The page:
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Home Budgeting and Planning Sales Budget
 

Sales Budget:

Learning Objectives:

  1. Define and explain sales budget.
  2. Give and example of sales budget.

Contents:

  1. Definition and explanation of sales budget
  2. Example

Definition and Explanation:

A sales budget is a detailed schedule showing the expected sales for the budget period; typically, it is expressed in both dollars and units of production. An accurate sales budget is the key to the entire budgeting in some way. If the sales budget is sloppily done then the rest of the budgeting process is largely a waste of time.

The sales budget will help determine how many units will have to be produced. Thus, the production budget is prepared after the sales budget. The production budget in turn is used to determine the budgets for manufacturing costs including the direct materials budget, the direct labor budget, and the manufacturing overhead budget. These budgets are then combined  with data from the sales budget and the selling and administrative expenses budget to determine the cash budget. In essence, the sales budget triggers a chain reaction that leads to the development of the other budgets. The selling and administrative expenses budget is both dependent on and a determinant of the sales budget. This reciprocal relationship arises because sales will in part be determined by the funds committed for advertising and sales promotion.

The sales budget is the starting point in preparing the master budget. All other items in the master budget including production, purchase, inventories, and expenses, depend on it in some way. The sales budget is constructed by multiplying the budgeted sales in units by the selling price.

Example or Sample of a Sales Budget:

Following is the sales budget of Hampton Freeze Inc. (see explanation of this budget)

 

HAMPTON FREEZE, INC.
Sales Budget
For the Year Ended December 31, 2003

 
   

Quarter

 
    1 2 3 4 Year
  Budgeted sales in cases 10,000 30,000 40,000 20,000 100,000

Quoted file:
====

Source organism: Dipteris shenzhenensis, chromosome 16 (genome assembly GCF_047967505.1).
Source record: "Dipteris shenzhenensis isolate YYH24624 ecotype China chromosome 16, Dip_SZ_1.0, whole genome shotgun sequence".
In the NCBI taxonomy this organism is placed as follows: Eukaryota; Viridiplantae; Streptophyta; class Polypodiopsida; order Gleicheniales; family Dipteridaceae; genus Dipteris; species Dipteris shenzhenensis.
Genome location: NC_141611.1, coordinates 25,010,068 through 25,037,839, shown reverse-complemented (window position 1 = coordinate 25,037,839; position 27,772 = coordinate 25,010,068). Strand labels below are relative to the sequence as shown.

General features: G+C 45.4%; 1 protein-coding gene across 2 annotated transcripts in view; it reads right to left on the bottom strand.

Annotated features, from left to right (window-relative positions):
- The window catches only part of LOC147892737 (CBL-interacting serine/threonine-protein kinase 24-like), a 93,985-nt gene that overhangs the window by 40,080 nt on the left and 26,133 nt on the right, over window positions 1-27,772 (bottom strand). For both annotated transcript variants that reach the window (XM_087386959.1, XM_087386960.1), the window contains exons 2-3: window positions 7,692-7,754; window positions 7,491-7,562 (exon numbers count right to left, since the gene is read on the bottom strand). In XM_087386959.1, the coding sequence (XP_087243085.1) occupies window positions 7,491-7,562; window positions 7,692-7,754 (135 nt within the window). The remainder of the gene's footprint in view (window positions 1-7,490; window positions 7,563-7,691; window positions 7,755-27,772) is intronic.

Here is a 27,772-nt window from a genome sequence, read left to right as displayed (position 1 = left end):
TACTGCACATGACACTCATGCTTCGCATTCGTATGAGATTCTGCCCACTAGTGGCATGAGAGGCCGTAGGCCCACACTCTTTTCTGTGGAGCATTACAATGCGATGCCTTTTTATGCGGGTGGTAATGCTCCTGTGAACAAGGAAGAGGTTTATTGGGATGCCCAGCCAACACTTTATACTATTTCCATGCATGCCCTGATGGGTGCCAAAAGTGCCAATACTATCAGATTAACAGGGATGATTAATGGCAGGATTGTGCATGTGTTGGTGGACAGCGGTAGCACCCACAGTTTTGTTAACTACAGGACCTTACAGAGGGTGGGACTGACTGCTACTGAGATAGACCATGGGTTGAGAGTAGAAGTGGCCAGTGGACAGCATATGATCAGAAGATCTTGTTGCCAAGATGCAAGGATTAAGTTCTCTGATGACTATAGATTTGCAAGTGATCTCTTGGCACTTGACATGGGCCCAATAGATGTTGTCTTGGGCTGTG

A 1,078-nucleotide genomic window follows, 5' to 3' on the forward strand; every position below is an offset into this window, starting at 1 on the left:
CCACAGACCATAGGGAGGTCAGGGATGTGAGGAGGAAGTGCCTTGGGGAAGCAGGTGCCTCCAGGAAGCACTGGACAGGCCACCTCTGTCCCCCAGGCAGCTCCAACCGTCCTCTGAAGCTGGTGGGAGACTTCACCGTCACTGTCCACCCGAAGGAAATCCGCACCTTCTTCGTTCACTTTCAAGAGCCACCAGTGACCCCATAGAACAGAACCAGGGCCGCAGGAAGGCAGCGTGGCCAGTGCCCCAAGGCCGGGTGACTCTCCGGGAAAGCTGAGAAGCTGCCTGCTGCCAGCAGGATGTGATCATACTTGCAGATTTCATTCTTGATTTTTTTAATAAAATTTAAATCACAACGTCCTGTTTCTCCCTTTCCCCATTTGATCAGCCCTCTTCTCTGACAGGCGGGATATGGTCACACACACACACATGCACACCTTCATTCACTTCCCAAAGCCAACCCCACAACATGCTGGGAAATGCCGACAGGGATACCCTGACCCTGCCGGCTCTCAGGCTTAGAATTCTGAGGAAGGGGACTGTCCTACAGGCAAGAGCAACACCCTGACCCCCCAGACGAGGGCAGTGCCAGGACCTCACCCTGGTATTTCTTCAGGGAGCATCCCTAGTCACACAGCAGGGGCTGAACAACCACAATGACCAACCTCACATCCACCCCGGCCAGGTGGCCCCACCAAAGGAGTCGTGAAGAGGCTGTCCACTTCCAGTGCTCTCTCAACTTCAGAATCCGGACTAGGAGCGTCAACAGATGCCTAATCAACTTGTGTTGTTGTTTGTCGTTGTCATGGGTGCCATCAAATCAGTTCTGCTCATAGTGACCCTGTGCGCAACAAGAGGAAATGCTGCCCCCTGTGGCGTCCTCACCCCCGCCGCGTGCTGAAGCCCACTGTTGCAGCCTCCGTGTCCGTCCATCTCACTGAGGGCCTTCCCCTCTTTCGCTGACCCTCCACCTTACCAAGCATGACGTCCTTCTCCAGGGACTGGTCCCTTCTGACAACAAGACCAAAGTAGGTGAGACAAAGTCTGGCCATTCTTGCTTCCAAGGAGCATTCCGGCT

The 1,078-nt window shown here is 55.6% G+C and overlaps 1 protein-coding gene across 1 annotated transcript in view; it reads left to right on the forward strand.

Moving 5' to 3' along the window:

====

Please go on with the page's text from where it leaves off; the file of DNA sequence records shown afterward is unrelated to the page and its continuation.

Selling price per case $ 20.00 $ 20.00 $ 20.00 $ 20.00 $ 20.00
    ------------ ------------ ------------ ------------ ------------
  Total sales $ 200,000 $600,000 $800,00 $400,000 2,000,000
    ====== ====== ====== ====== ======
             
Percentage of sales collected in the period of the sales     70%    
  Percentage of sales collected in the period after the sales     30%    
  70% 30%      
             
 

Schedule of Expected Cash Collections

1 Accounts receivable, beginning balance $90,000       $90,000
2 First quarter sales 140,000 $60,000     200,000
3 Second quarter sales   420,000 $180,000   600,000
4 Third quarter sales     560,000 $240,000 800,000
5 Fourth quarter sales       280,000 280,000
  ----------- ----------- ----------- ----------- -----------
6 Total cash collections $230,000 $480,000 $740,000 $520,000 $1,970,000
  ====== ====== ====== ====== ======
1 Cash collections from last years fourth-quarter sales.
2 $200,000 70%; $200,000 30%
3 $600,000 70%; $600,000 30%
4 $800,000 70%; $800,000 30%
5 $400,000 70%
6 Uncollected fourth quarter sales appear as accounts receivable on the company's end of year balance sheet.

Explanation of sales budget for Hampton Freeze Inc.

This example contains the sales budget for Hampton Freeze for the year 2009, by quarters. Notice from the example that the company plans to sell 100,000 cases of popsicles during the year, with sales peaking in the third quarter.

After preparing sales budget, a schedule of expected cash collections is also prepared such as the one that appear in our example. Cash collections consists of sales made to customers in prior periods plus collections on sales made in the current budget period. In our example, 70% of sales are collected in the quarter in which the sales are made and the remaining 30% are collected in the following quarter. For example, 70% of the first quarter sales of $200,000 (or 140,000) is collected during the first quarter and 30% (or $60,000) is collected during the second quarter.

 

You may also be interested in other articles from "Budgeting and planning" chapter:

  1. Profit Planning
  2. Participative or Self Imposed budgeting
  3. Human Factors in Budgeting
  4. Zero Based Budgeting (ZBB)
  5. Budget Committee
  6. Master Budget
  7. Sales Budget
  8. Production Budget
  9. Inventory Purchases Budget for a Merchandising Firm
  10. Material Budgeting | Direct Materials Budget
  11. Labor Budget
  12. Manufacturing Overhead Budget
  13. Ending Finished Goods Inventory Budget
  14. Selling and Administrative Expense Budget
  15. Cash Budget
  16. Budgeted Income Statement
  17. Budgeted Balance Sheet
  18. International Aspects of Budgeting

 

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